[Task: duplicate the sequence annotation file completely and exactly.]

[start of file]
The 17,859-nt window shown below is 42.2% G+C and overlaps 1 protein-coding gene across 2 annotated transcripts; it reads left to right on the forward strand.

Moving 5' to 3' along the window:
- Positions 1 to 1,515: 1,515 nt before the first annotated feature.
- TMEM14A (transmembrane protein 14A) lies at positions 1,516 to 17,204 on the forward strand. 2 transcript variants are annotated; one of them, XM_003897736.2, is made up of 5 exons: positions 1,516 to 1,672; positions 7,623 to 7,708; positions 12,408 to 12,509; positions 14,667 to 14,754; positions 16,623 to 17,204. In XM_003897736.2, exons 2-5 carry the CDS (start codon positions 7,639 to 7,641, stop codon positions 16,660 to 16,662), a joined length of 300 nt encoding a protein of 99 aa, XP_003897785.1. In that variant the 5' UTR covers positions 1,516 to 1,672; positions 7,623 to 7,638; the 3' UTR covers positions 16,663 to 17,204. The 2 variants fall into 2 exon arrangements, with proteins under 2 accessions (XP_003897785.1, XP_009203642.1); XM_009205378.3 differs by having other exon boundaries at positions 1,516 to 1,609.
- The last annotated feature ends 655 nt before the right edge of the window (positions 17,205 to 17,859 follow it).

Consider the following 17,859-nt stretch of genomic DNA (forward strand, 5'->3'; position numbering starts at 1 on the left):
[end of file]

The 17,859-nt window shown below is 42.2% G+C and overlaps 1 protein-coding gene across 2 annotated transcripts; it reads left to right on the forward strand.

Moving 5' to 3' along the window:
- Positions 1 to 1,515: 1,515 nt before the first annotated feature.
- TMEM14A (transmembrane protein 14A) lies at positions 1,516 to 17,204 on the forward strand. 2 transcript variants are annotated; one of them, XM_003897736.2, is made up of 5 exons: positions 1,516 to 1,672; positions 7,623 to 7,708; positions 12,408 to 12,509; positions 14,667 to 14,754; positions 16,623 to 17,204. In XM_003897736.2, exons 2-5 carry the CDS (start codon positions 7,639 to 7,641, stop codon positions 16,660 to 16,662), a joined length of 300 nt encoding a protein of 99 aa, XP_003897785.1. In that variant the 5' UTR covers positions 1,516 to 1,672; positions 7,623 to 7,638; the 3' UTR covers positions 16,663 to 17,204. The 2 variants fall into 2 exon arrangements, with proteins under 2 accessions (XP_003897785.1, XP_009203642.1); XM_009205378.3 differs by having other exon boundaries at positions 1,516 to 1,609.
- The last annotated feature ends 655 nt before the right edge of the window (positions 17,205 to 17,859 follow it).

Consider the following 17,859-nt stretch of genomic DNA (forward strand, 5'->3'; position numbering starts at 1 on the left):